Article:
During an 18-year career in medicine, Dr. Daniel Saltzman — the chief of pediatric surgery at University of Minnesota Masonic Children’s Hospital — has grown accustomed to looking at X-rays as if they were imperfect road maps of the human body.
He compares this exercise to looking at a one-dimensional traffic map on your smartphone and thinking about that image in three-dimensional terms in your mind.
Like any other road map, an X-ray image is an incomplete reduction of reality that can misrepresent challenges or include distortions, which explains why, even in 2017, high-stake surgeries can involve a shocking degree of guesswork and improvisation.
“That’s why medicine is still an art as much as a science,” Saltzman told the Washington Post.
For decades, increasingly sophisticated imaging techniques have allowed doctors to peer into the human body before they cut it open, reducing uncertainty and helping them prepare for complicated procedures. Now, advances in virtual reality may flip that dynamic on its head, allowing doctors to confront the unknown before they even enter the body.
The latest evidence of this revolutionary shift in health care is the successful separation of two conjoined newborn sisters in Minnesota. Until their separation in May at 3 months old, Paisleigh and Paislyn Martinez were attached from their lower chest to their belly buttons — a condition known as thoraco-omphalopagus. Both babies survived the dangerous, nine-hour procedure, a development that Saltzman and other surgeons involved link directly to their use of virtual reality before surgery.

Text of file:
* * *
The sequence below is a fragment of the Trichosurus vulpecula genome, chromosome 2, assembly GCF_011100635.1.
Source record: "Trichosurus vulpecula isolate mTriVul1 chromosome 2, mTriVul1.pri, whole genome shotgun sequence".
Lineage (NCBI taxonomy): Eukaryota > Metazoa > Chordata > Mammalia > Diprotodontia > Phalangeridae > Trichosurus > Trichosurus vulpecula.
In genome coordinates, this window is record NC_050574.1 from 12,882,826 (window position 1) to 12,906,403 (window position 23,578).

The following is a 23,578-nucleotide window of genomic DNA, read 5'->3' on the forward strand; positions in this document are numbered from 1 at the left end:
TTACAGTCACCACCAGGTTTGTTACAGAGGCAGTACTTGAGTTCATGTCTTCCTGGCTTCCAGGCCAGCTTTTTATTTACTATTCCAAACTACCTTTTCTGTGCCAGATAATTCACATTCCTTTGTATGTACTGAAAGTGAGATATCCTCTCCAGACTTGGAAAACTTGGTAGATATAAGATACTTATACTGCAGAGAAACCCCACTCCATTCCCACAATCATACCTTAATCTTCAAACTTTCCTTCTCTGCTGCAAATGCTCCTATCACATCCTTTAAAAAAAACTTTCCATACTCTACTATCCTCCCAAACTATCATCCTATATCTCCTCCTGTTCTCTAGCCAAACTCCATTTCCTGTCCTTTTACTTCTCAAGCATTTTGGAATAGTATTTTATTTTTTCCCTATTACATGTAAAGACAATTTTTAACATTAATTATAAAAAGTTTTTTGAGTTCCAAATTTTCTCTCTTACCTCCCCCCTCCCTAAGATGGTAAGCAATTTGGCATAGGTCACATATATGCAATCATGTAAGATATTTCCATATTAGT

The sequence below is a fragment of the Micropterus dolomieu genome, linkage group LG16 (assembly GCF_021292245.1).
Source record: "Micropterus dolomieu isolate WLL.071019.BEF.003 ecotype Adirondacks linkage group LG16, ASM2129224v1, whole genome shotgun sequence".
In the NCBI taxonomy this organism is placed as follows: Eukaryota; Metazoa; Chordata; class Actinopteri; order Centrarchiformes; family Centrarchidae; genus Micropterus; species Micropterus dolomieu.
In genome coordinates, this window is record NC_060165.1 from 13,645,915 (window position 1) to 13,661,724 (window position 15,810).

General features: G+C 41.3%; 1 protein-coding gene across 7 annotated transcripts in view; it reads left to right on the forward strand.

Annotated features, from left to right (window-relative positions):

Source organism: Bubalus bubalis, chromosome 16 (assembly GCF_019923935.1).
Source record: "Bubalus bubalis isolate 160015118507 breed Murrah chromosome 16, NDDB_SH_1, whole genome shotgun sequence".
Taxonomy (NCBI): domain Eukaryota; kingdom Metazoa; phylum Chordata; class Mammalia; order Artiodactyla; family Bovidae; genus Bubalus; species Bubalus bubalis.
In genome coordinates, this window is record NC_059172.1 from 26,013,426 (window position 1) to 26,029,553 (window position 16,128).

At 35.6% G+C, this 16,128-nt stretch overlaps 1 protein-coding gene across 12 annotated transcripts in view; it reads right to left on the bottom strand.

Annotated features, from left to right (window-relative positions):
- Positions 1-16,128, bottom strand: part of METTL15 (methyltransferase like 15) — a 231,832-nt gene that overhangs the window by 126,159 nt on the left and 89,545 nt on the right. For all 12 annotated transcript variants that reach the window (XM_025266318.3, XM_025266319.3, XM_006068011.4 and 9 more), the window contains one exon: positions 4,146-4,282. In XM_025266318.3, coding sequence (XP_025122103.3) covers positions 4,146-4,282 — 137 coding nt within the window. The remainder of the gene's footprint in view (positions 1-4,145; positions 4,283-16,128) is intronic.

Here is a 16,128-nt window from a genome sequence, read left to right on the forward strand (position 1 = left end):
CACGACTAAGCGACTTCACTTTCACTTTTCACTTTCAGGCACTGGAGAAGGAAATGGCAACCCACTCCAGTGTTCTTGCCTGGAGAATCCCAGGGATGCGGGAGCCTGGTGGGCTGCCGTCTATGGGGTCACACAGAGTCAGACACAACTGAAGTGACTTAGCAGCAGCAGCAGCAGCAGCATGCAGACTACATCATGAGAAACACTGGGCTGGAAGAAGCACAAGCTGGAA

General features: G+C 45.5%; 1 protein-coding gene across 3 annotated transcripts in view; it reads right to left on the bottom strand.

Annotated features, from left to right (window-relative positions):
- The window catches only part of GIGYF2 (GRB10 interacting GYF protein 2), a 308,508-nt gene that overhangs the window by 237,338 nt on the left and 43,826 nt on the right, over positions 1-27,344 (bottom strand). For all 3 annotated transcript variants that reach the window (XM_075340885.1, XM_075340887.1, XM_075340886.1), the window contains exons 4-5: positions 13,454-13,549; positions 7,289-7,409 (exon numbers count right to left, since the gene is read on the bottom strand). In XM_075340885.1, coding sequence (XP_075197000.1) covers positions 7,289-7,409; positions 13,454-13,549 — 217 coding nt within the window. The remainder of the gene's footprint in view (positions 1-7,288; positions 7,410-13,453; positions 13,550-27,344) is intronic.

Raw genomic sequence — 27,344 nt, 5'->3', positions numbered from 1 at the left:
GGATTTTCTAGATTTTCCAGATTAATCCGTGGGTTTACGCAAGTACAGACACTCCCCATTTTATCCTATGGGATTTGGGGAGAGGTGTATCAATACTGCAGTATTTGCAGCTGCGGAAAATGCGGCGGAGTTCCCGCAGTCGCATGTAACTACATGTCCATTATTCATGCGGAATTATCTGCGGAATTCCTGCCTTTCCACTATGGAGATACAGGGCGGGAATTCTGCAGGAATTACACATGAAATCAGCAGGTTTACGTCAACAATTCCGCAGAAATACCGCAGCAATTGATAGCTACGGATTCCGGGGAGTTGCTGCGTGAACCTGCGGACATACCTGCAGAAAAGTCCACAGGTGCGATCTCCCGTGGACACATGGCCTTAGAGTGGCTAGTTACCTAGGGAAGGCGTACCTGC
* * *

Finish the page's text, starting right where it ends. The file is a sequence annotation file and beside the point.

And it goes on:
“It felt like I was working in the future,” Saltzman said. “It was extraordinarily exhilarating.”
Conjoined twins are extremely rare, occurring as infrequently as one in 200,000 live births to up to one in a million births, depending on how the babies are attached, according to U doctors.
Separating them is always a risky procedure, but the University of Maryland Medical Center notes that twins “joined at the sacrum at the base of the spine have a 68 percent chance of successful separation, whereas, in cases of twins with conjoined hearts at the ventricular (pumping chamber) level, there are no known survivors.” In the latter case, the hearts are completely joined.